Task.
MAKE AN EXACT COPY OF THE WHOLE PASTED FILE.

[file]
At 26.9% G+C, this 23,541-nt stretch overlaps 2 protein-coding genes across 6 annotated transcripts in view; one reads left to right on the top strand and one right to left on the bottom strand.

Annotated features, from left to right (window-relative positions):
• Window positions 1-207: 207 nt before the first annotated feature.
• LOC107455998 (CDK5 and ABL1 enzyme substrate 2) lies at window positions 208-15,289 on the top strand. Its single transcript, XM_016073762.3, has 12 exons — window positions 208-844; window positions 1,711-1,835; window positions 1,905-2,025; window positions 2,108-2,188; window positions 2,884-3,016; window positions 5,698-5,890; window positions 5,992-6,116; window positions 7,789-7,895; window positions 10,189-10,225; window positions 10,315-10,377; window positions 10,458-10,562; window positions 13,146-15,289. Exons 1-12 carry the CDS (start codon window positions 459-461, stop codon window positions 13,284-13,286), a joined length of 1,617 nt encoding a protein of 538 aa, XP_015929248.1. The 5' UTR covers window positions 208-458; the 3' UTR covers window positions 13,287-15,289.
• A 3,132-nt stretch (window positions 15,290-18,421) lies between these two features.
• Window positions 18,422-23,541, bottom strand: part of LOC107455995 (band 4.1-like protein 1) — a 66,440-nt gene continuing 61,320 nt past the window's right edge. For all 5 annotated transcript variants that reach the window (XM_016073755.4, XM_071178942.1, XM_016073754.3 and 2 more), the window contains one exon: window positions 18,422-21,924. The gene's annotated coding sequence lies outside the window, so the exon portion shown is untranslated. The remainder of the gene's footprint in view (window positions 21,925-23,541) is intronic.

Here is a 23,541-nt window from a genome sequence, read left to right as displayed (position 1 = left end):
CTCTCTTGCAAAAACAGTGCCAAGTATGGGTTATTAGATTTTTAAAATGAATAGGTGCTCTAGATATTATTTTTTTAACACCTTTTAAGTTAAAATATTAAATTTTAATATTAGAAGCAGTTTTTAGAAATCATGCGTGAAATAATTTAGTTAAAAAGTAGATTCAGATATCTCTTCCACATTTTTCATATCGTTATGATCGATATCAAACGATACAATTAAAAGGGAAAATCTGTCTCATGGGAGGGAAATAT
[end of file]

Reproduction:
At 26.9% G+C, this 23,541-nt stretch overlaps 2 protein-coding genes across 6 annotated transcripts in view; one reads left to right on the top strand and one right to left on the bottom strand.

Annotated features, from left to right (window-relative positions):
• Window positions 1-207: 207 nt before the first annotated feature.
• LOC107455998 (CDK5 and ABL1 enzyme substrate 2) lies at window positions 208-15,289 on the top strand. Its single transcript, XM_016073762.3, has 12 exons — window positions 208-844; window positions 1,711-1,835; window positions 1,905-2,025; window positions 2,108-2,188; window positions 2,884-3,016; window positions 5,698-5,890; window positions 5,992-6,116; window positions 7,789-7,895; window positions 10,189-10,225; window positions 10,315-10,377; window positions 10,458-10,562; window positions 13,146-15,289. Exons 1-12 carry the CDS (start codon window positions 459-461, stop codon window positions 13,284-13,286), a joined length of 1,617 nt encoding a protein of 538 aa, XP_015929248.1. The 5' UTR covers window positions 208-458; the 3' UTR covers window positions 13,287-15,289.
• A 3,132-nt stretch (window positions 15,290-18,421) lies between these two features.
• Window positions 18,422-23,541, bottom strand: part of LOC107455995 (band 4.1-like protein 1) — a 66,440-nt gene continuing 61,320 nt past the window's right edge. For all 5 annotated transcript variants that reach the window (XM_016073755.4, XM_071178942.1, XM_016073754.3 and 2 more), the window contains one exon: window positions 18,422-21,924. The gene's annotated coding sequence lies outside the window, so the exon portion shown is untranslated. The remainder of the gene's footprint in view (window positions 21,925-23,541) is intronic.

Here is a 23,541-nt window from a genome sequence, read left to right as displayed (position 1 = left end):
CTCTCTTGCAAAAACAGTGCCAAGTATGGGTTATTAGATTTTTAAAATGAATAGGTGCTCTAGATATTATTTTTTTAACACCTTTTAAGTTAAAATATTAAATTTTAATATTAGAAGCAGTTTTTAGAAATCATGCGTGAAATAATTTAGTTAAAAAGTAGATTCAGATATCTCTTCCACATTTTTCATATCGTTATGATCGATATCAAACGATACAATTAAAAGGGAAAATCTGTCTCATGGGAGGGAAATAT